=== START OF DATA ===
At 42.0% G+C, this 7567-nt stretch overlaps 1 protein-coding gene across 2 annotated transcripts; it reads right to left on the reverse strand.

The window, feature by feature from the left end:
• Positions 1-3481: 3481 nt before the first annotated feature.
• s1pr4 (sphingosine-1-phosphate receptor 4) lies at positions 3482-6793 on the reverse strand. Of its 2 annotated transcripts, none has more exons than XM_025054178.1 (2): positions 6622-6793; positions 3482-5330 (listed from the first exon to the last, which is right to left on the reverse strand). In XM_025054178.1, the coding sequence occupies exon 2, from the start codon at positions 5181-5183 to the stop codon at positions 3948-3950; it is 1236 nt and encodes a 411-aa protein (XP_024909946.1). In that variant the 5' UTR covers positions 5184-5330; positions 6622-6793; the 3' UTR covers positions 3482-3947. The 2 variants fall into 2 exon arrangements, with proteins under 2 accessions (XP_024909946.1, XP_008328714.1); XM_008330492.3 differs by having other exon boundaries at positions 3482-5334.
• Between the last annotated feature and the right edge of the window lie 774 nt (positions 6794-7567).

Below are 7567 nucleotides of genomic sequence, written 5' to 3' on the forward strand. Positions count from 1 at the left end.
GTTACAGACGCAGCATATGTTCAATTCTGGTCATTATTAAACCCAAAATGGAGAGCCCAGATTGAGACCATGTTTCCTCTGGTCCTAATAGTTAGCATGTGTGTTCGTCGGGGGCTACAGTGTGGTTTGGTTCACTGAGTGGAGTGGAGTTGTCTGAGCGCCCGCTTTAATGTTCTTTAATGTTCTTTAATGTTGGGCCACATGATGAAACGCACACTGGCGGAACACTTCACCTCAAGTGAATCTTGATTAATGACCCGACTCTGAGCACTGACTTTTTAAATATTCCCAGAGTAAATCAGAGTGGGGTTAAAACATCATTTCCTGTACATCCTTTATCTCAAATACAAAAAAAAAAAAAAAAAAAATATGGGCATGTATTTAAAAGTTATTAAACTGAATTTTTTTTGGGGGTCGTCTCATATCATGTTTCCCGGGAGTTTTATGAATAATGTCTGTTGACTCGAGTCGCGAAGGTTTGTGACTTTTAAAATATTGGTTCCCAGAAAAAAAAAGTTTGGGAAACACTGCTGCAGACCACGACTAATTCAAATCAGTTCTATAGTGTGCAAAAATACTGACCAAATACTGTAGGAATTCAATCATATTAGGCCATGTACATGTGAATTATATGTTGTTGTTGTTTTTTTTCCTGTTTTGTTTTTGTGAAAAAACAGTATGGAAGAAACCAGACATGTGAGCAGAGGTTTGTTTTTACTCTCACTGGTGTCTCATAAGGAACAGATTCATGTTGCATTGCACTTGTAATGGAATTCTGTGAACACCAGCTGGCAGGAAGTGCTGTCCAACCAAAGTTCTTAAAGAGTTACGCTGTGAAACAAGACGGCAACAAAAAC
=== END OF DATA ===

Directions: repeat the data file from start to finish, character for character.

At 42.0% G+C, this 7567-nt stretch overlaps 1 protein-coding gene across 2 annotated transcripts; it reads right to left on the reverse strand.

The window, feature by feature from the left end:
• Positions 1-3481: 3481 nt before the first annotated feature.
• s1pr4 (sphingosine-1-phosphate receptor 4) lies at positions 3482-6793 on the reverse strand. Of its 2 annotated transcripts, none has more exons than XM_025054178.1 (2): positions 6622-6793; positions 3482-5330 (listed from the first exon to the last, which is right to left on the reverse strand). In XM_025054178.1, the coding sequence occupies exon 2, from the start codon at positions 5181-5183 to the stop codon at positions 3948-3950; it is 1236 nt and encodes a 411-aa protein (XP_024909946.1). In that variant the 5' UTR covers positions 5184-5330; positions 6622-6793; the 3' UTR covers positions 3482-3947. The 2 variants fall into 2 exon arrangements, with proteins under 2 accessions (XP_024909946.1, XP_008328714.1); XM_008330492.3 differs by having other exon boundaries at positions 3482-5334.
• Between the last annotated feature and the right edge of the window lie 774 nt (positions 6794-7567).

Below are 7567 nucleotides of genomic sequence, written 5' to 3' on the forward strand. Positions count from 1 at the left end.
GTTACAGACGCAGCATATGTTCAATTCTGGTCATTATTAAACCCAAAATGGAGAGCCCAGATTGAGACCATGTTTCCTCTGGTCCTAATAGTTAGCATGTGTGTTCGTCGGGGGCTACAGTGTGGTTTGGTTCACTGAGTGGAGTGGAGTTGTCTGAGCGCCCGCTTTAATGTTCTTTAATGTTCTTTAATGTTGGGCCACATGATGAAACGCACACTGGCGGAACACTTCACCTCAAGTGAATCTTGATTAATGACCCGACTCTGAGCACTGACTTTTTAAATATTCCCAGAGTAAATCAGAGTGGGGTTAAAACATCATTTCCTGTACATCCTTTATCTCAAATACAAAAAAAAAAAAAAAAAAAATATGGGCATGTATTTAAAAGTTATTAAACTGAATTTTTTTTGGGGGTCGTCTCATATCATGTTTCCCGGGAGTTTTATGAATAATGTCTGTTGACTCGAGTCGCGAAGGTTTGTGACTTTTAAAATATTGGTTCCCAGAAAAAAAAAGTTTGGGAAACACTGCTGCAGACCACGACTAATTCAAATCAGTTCTATAGTGTGCAAAAATACTGACCAAATACTGTAGGAATTCAATCATATTAGGCCATGTACATGTGAATTATATGTTGTTGTTGTTTTTTTTCCTGTTTTGTTTTTGTGAAAAAACAGTATGGAAGAAACCAGACATGTGAGCAGAGGTTTGTTTTTACTCTCACTGGTGTCTCATAAGGAACAGATTCATGTTGCATTGCACTTGTAATGGAATTCTGTGAACACCAGCTGGCAGGAAGTGCTGTCCAACCAAAGTTCTTAAAGAGTTACGCTGTGAAACAAGACGGCAACAAAAAC